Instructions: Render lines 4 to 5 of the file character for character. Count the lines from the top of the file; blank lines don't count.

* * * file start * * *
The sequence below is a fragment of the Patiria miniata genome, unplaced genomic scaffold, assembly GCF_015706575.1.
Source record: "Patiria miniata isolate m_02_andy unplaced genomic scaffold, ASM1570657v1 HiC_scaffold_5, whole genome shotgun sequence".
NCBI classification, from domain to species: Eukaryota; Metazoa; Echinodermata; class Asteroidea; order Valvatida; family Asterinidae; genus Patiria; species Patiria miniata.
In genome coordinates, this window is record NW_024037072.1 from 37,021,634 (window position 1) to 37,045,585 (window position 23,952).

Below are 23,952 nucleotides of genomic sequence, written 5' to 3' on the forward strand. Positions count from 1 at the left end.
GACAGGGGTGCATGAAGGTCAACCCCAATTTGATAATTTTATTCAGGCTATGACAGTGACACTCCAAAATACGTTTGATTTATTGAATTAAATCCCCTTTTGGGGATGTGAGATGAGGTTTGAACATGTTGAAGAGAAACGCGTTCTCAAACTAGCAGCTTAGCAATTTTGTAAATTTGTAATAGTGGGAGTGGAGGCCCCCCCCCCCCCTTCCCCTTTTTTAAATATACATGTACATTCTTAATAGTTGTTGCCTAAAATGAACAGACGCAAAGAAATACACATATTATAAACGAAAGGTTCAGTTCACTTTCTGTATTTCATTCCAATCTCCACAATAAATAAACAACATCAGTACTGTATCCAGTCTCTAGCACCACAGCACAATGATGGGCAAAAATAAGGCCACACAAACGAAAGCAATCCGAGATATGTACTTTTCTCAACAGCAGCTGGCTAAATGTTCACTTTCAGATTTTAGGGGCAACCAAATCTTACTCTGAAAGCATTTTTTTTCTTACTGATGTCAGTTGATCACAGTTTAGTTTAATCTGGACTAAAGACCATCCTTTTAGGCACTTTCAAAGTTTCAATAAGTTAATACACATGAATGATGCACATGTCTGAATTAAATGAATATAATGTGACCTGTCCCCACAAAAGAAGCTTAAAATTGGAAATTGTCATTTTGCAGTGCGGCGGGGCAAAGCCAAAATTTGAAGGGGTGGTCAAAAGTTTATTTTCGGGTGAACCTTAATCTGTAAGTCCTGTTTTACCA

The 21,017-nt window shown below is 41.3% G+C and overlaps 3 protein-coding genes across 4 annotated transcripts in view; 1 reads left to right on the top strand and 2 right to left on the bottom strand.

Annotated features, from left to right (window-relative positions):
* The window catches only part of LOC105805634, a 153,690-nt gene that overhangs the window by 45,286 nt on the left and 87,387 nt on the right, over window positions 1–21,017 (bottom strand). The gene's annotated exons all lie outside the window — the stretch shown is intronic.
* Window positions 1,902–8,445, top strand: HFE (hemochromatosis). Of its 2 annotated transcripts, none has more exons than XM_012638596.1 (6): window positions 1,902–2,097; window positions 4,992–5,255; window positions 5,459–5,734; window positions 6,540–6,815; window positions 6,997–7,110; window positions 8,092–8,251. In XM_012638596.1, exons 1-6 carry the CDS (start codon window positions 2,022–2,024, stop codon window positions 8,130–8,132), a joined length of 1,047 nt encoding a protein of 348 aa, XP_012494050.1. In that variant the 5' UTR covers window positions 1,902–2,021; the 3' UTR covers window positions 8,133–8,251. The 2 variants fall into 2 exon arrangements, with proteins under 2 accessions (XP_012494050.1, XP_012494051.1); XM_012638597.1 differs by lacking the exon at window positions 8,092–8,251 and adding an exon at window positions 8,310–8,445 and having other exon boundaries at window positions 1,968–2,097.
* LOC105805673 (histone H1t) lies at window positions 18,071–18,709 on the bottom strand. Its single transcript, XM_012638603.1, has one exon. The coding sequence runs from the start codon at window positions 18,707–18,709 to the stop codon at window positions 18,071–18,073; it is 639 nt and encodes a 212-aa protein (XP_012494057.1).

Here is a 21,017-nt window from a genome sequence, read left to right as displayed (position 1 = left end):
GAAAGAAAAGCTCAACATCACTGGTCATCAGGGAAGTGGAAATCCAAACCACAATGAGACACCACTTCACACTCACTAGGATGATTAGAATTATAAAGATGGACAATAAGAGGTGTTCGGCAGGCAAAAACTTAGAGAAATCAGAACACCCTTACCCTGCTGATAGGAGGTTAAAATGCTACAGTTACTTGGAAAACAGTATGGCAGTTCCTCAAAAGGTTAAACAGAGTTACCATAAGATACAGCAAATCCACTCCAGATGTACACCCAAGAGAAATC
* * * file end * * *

In genome coordinates, this window is record NW_024037072.1 from 37,021,634 (window position 1) to 37,045,585 (window position 23,952).

Below are 23,952 nucleotides of genomic sequence, written 5' to 3' on the forward strand. Positions count from 1 at the left end.